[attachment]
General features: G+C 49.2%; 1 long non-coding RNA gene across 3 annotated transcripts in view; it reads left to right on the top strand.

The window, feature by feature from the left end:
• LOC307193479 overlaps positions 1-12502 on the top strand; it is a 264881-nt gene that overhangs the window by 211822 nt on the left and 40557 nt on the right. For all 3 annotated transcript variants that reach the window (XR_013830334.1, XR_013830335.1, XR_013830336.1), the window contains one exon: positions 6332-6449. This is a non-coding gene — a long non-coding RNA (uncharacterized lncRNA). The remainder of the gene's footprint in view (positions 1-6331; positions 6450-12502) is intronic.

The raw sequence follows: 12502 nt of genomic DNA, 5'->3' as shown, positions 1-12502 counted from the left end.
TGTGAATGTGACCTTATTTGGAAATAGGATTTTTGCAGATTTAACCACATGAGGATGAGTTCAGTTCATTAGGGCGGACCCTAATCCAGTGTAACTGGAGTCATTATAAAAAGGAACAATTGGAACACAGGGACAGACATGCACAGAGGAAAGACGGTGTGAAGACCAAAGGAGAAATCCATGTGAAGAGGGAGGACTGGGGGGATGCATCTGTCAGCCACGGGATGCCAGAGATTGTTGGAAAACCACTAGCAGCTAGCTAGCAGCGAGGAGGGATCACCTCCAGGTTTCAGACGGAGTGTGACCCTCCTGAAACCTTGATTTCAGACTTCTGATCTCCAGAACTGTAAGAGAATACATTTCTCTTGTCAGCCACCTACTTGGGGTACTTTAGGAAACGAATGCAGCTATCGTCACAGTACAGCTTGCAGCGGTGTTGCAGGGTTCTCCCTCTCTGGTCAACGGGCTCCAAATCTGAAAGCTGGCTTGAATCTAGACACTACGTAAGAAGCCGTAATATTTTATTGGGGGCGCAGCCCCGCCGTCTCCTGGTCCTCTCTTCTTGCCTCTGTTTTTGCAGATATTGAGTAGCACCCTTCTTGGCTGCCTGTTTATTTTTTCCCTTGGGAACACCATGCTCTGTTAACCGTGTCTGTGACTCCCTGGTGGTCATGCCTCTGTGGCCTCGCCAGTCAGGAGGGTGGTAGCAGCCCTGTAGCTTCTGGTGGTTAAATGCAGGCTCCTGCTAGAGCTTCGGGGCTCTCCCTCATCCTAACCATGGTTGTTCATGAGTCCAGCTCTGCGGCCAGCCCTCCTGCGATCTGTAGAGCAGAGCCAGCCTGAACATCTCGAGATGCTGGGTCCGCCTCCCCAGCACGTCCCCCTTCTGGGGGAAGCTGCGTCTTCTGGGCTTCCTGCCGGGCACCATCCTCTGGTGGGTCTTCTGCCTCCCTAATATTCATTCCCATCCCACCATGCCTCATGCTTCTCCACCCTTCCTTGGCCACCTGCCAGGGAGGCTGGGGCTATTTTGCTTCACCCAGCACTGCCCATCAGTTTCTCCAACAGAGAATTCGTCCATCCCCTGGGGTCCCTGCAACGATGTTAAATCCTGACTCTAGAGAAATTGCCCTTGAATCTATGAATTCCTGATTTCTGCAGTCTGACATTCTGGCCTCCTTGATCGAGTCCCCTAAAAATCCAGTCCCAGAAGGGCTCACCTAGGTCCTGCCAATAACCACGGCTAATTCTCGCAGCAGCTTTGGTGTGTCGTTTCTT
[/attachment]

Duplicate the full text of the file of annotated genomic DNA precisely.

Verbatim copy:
General features: G+C 49.2%; 1 long non-coding RNA gene across 3 annotated transcripts in view; it reads left to right on the top strand.

The window, feature by feature from the left end:
• LOC307193479 overlaps positions 1-12502 on the top strand; it is a 264881-nt gene that overhangs the window by 211822 nt on the left and 40557 nt on the right. For all 3 annotated transcript variants that reach the window (XR_013830334.1, XR_013830335.1, XR_013830336.1), the window contains one exon: positions 6332-6449. This is a non-coding gene — a long non-coding RNA (uncharacterized lncRNA). The remainder of the gene's footprint in view (positions 1-6331; positions 6450-12502) is intronic.

The raw sequence follows: 12502 nt of genomic DNA, 5'->3' as shown, positions 1-12502 counted from the left end.
TGTGAATGTGACCTTATTTGGAAATAGGATTTTTGCAGATTTAACCACATGAGGATGAGTTCAGTTCATTAGGGCGGACCCTAATCCAGTGTAACTGGAGTCATTATAAAAAGGAACAATTGGAACACAGGGACAGACATGCACAGAGGAAAGACGGTGTGAAGACCAAAGGAGAAATCCATGTGAAGAGGGAGGACTGGGGGGATGCATCTGTCAGCCACGGGATGCCAGAGATTGTTGGAAAACCACTAGCAGCTAGCTAGCAGCGAGGAGGGATCACCTCCAGGTTTCAGACGGAGTGTGACCCTCCTGAAACCTTGATTTCAGACTTCTGATCTCCAGAACTGTAAGAGAATACATTTCTCTTGTCAGCCACCTACTTGGGGTACTTTAGGAAACGAATGCAGCTATCGTCACAGTACAGCTTGCAGCGGTGTTGCAGGGTTCTCCCTCTCTGGTCAACGGGCTCCAAATCTGAAAGCTGGCTTGAATCTAGACACTACGTAAGAAGCCGTAATATTTTATTGGGGGCGCAGCCCCGCCGTCTCCTGGTCCTCTCTTCTTGCCTCTGTTTTTGCAGATATTGAGTAGCACCCTTCTTGGCTGCCTGTTTATTTTTTCCCTTGGGAACACCATGCTCTGTTAACCGTGTCTGTGACTCCCTGGTGGTCATGCCTCTGTGGCCTCGCCAGTCAGGAGGGTGGTAGCAGCCCTGTAGCTTCTGGTGGTTAAATGCAGGCTCCTGCTAGAGCTTCGGGGCTCTCCCTCATCCTAACCATGGTTGTTCATGAGTCCAGCTCTGCGGCCAGCCCTCCTGCGATCTGTAGAGCAGAGCCAGCCTGAACATCTCGAGATGCTGGGTCCGCCTCCCCAGCACGTCCCCCTTCTGGGGGAAGCTGCGTCTTCTGGGCTTCCTGCCGGGCACCATCCTCTGGTGGGTCTTCTGCCTCCCTAATATTCATTCCCATCCCACCATGCCTCATGCTTCTCCACCCTTCCTTGGCCACCTGCCAGGGAGGCTGGGGCTATTTTGCTTCACCCAGCACTGCCCATCAGTTTCTCCAACAGAGAATTCGTCCATCCCCTGGGGTCCCTGCAACGATGTTAAATCCTGACTCTAGAGAAATTGCCCTTGAATCTATGAATTCCTGATTTCTGCAGTCTGACATTCTGGCCTCCTTGATCGAGTCCCCTAAAAATCCAGTCCCAGAAGGGCTCACCTAGGTCCTGCCAATAACCACGGCTAATTCTCGCAGCAGCTTTGGTGTGTCGTTTCTT